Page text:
Tuberculosis is caused by a bacterium called Mycobacteria tuberculosis, a part of a large family of mycobacteria, some strains of which can cause lung disease. The most common pathogenic, nontubercular mycobacteria are collectively known as M.avium complex (MAC).

Researchers have shown that a new diagnostic kit can effectively differentiate between MAC pulmonary disease and TB in just a few hours. It was found that serum antibody levels specific to the MAC antigen were higher in patients with MAC pulmonary disease as compared to those with other respiratory diseases, including TB. The new diagnostic test is based on these findings.

“There are more cases [of MAC] being reported,” says Alvin Teirstein, MD, professor of medicine at Mount Sinai School of Medicine. “We are not sure where it was hiding 25 years ago, but there appears to be a growing epidemic over the last 20 years.”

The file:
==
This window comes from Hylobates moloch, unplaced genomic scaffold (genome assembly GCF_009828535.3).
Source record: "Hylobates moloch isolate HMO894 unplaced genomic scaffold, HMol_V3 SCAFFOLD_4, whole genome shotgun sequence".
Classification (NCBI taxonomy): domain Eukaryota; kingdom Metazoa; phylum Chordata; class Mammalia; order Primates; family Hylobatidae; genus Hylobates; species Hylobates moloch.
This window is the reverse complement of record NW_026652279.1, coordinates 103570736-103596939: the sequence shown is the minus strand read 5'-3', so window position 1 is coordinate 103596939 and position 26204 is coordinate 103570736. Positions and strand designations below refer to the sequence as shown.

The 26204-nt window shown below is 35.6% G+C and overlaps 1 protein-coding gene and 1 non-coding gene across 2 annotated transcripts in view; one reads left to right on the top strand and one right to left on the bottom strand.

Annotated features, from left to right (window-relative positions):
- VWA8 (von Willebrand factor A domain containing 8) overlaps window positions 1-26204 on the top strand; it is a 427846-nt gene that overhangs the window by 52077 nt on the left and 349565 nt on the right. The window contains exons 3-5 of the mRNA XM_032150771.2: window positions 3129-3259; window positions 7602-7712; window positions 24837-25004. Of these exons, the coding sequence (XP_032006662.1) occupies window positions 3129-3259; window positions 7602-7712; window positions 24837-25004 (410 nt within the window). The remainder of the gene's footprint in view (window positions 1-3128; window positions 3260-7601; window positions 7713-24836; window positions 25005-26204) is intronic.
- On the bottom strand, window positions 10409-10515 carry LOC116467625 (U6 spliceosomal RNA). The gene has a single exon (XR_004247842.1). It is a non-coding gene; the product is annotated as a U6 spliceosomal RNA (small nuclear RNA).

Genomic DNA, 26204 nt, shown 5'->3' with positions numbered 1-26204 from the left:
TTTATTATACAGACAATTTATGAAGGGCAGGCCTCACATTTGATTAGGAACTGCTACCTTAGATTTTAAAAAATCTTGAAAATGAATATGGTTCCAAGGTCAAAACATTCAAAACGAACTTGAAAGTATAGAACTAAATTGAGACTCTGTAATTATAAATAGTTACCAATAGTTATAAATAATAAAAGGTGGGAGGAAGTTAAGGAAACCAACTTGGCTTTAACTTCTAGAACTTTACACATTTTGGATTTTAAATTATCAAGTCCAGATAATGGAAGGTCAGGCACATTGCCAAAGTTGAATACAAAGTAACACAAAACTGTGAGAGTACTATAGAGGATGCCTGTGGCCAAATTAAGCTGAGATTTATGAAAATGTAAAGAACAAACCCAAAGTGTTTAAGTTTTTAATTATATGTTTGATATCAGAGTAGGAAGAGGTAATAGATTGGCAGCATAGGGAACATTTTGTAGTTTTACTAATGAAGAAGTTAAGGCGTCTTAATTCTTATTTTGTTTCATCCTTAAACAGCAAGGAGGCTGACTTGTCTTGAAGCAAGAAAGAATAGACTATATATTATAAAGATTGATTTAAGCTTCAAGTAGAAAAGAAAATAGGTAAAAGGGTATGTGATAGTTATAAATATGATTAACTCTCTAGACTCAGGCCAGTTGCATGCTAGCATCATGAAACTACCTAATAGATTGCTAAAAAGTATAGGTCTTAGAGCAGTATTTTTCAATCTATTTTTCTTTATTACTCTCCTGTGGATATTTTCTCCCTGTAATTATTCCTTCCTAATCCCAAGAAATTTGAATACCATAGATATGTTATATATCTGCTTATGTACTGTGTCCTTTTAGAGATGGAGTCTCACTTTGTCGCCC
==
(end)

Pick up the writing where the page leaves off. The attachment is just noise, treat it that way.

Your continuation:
Although the diagnostic kit was tested in a multicenter study, its effectiveness in different locations and populations must be proven, as MAC strains can vary from place to place.

The current process to distinguish between TB and MAC pulmonary disease takes from 4 to 8 weeks and is often unreliable. Often times, patients with MAC are immediately isolated and started on anti-TB medication —an incorrect diagnosis that can drain resources needed to treat actual TB infections, and also create a burden on patients.